Report: BYU Professor Orders Students to Snap Photos of On-Campus 'Whiteness'

Mark Lennihan

At Brigham Young University recently, students got quite the investigative assignment.

Allegedly (apply that word to all the following), Assistant Professor of Sociology Jane Lopez told her students to roam campus looking for “whiteness.”


Upon its discovery, they were to take photos.

Per the “Revealing Whiteness Activity” instructions:

In a team of 2 or 3 students, spend 30 minutes exploring some elements of the physical and social environment at BYU. As a Predominantly White Institution (PWI), BYU not only has a disproportionate number of White students in its student body (compared to the US population as a whole), but it also has different aspects of “Whiteness” built into its physical and social environment. Your goal, as a team, is to photograph and describe at least three different manifestations of “Whiteness” that you find around campus. One member of your team will upload your photos to Learning Suite (in the Digital Dialogue) with brief descriptions of how each photo reveals an aspect of Whiteness on campus.

What is whiteness? Professor Jane schools you:

Whiteness is

  • a location of structural advantage, or “race privilege”
  • a “standpoint,” or a place from which White people look at themselves, at others, and at society
  • a set of cultural practices that are usually unmarked and unnamed

The teacher’s on the same team as White Fragility author Robin DiAngelo, described by Jane as a “whiteness scholar.”

Robin, the assignment makes clear, begins “with the premise that racism and White privilege exist in both traditional and modern forms.” Resultantly, she and others “work to reveal it.”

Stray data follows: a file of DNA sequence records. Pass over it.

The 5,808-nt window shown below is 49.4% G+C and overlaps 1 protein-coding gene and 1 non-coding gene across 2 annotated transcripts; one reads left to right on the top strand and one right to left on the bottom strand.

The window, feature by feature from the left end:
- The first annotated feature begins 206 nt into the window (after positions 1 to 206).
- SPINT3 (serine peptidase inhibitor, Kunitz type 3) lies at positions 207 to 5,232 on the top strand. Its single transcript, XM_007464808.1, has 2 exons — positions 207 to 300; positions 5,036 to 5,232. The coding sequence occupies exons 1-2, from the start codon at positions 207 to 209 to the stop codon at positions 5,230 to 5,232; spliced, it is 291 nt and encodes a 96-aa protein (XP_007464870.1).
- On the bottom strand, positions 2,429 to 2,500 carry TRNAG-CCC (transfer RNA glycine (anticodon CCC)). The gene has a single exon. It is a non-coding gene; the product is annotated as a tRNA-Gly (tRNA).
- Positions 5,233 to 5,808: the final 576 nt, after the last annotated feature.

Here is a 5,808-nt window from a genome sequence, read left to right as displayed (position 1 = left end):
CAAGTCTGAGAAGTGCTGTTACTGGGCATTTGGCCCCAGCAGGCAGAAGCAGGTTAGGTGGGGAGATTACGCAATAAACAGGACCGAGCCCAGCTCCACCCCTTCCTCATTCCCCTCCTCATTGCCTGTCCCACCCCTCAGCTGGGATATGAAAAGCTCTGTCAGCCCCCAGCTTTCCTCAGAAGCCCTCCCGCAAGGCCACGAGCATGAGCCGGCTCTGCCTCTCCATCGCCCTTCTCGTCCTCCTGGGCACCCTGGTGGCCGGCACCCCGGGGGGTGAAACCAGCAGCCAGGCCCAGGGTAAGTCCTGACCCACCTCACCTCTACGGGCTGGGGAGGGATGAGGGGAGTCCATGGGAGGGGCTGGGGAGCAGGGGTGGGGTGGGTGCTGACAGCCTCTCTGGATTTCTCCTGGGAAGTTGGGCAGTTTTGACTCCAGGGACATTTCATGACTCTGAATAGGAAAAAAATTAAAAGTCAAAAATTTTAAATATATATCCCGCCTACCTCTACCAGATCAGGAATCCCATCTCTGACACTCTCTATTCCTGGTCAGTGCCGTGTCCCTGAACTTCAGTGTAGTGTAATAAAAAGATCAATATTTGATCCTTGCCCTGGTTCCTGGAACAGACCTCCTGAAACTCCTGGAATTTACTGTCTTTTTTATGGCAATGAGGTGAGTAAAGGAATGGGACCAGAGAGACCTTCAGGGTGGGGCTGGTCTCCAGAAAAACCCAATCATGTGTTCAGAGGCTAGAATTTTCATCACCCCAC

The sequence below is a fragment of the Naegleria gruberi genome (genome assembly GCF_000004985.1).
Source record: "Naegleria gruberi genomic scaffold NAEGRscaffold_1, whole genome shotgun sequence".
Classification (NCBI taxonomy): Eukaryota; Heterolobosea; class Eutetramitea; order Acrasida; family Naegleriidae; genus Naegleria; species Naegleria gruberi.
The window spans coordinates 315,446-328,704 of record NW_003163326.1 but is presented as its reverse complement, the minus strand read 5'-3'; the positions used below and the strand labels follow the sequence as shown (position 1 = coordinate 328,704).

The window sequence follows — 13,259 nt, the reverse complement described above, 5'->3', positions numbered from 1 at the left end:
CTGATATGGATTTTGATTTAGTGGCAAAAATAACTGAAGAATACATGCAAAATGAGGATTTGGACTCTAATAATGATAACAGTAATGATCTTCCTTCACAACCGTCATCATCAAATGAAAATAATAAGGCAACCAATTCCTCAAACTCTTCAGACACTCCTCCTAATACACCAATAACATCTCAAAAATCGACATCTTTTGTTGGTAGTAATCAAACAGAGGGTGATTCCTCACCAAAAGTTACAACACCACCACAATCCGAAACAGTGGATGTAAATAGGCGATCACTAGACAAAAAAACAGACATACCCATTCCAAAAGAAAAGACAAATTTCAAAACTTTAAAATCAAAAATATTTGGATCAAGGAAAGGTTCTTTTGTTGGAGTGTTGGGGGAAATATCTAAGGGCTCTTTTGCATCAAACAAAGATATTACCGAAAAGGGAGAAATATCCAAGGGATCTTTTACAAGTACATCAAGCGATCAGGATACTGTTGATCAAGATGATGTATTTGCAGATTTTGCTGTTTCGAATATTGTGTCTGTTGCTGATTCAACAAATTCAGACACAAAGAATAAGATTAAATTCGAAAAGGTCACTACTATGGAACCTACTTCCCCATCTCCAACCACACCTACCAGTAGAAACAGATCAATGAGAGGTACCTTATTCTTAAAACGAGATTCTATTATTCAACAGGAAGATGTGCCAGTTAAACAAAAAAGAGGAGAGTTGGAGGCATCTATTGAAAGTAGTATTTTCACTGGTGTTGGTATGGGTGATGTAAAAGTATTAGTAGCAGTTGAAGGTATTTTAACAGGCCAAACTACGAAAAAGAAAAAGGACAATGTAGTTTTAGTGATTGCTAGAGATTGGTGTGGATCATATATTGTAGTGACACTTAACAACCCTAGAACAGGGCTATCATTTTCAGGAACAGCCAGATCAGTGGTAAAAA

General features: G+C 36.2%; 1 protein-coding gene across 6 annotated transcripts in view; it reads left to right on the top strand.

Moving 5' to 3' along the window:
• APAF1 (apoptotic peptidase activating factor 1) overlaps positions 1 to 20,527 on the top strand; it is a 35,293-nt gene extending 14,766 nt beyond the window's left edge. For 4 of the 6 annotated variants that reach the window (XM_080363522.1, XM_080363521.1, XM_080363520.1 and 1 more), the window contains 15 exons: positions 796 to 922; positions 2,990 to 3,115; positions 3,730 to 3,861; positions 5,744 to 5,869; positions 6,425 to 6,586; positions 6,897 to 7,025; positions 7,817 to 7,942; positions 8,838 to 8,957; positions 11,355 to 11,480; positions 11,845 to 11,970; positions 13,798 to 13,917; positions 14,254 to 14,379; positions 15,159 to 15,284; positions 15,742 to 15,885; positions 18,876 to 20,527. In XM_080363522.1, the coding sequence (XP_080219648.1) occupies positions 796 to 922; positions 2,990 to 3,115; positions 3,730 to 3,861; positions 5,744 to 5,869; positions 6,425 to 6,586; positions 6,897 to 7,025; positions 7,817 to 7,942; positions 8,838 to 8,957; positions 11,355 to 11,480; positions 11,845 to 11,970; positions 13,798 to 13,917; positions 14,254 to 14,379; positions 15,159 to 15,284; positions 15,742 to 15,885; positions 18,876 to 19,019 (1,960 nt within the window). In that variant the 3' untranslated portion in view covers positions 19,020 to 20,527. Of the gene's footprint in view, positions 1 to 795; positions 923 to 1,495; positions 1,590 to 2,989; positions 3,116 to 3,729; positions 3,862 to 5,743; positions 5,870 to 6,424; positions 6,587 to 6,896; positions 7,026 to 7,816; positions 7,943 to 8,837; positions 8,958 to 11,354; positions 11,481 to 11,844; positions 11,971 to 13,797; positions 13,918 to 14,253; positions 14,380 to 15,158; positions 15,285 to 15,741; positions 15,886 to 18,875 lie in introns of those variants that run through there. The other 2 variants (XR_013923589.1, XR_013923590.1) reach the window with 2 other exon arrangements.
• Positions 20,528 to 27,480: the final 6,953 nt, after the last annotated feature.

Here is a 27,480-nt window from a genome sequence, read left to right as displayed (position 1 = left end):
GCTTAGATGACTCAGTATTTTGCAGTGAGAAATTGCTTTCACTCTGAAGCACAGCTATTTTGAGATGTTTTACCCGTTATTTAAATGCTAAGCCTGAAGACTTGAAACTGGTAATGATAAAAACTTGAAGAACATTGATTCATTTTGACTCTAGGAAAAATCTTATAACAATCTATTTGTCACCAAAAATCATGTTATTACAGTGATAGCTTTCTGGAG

Similar was the task of BYU students, but someone blew the whistle on the curtain-pulling project.

Campus Reform reports:

The assignment was allegedly publicized in a now-deleted social media post by the student-led organization BYU Conservatives. According to the group, they began facing backlash from university staff after the post was originally made.

Per CR, on social media, BYU Professor Eric Bybee called to religious duty and copyright considerations:

This activity is a response to the prophetic call to root out racism, nationalism, and prejudice of any kind in the Church of Jesus Christ of Latter-Day Saints: “White supremacist attitudes are morally wrong and sinful, and we condemn them. Church members who promote or pursue a “white culture” or white supremacy agenda are not in harmony with the teachings of the Church.

Sharing material from (a) professor’s course without their express permission is a violation BYU’s Intellectual Property Policy and the Honor Code. Please remove this post.

According to BYU Conservatives members, Professor Eric sent them private messages.


“Your beliefs do not give you the right,” he wrote, “to violate university/faculty member intellectual property and invite targeted harassment of one of my colleagues.”

But in the view of one student conservative, “The key thing is that the left in the university doesn’t want its ideas exposed to others. Which is a weird thing if they actually believe their ideas are consistent with the truth.”

Some may be surprised that BYU could host the above hubbub. But it’s not the first time the college has made news for a left-of-center occurrence:

The assignment brings to mind one at the University of New Hampshire, in which an instructor ordered students to personally confront their peers who were engaging in “ableist,” “homophobic,” or “racist” behavior.

Courtesy of the course:

You must…record calling them in, in order to get credit. Seek permission to record them before the discussion, and check with them after you have called them in that it is okay that your professor hear it.

So goes America in the wake of “Punch a Nazi.”

As for whiteness and racial reckoning, education has boldly chosen a new path. Increasingly, traditional academics are old-school.


Will America ever again see racial unity? Maybe — once “whiteness” has been wholly wiped out.

Meanwhile, for those in Jane Lopez’s class who aren’t yet hip to the revolution, there’s plenty of time for enlightenment.

After all, Robin DiAngelo was late to the game herself:



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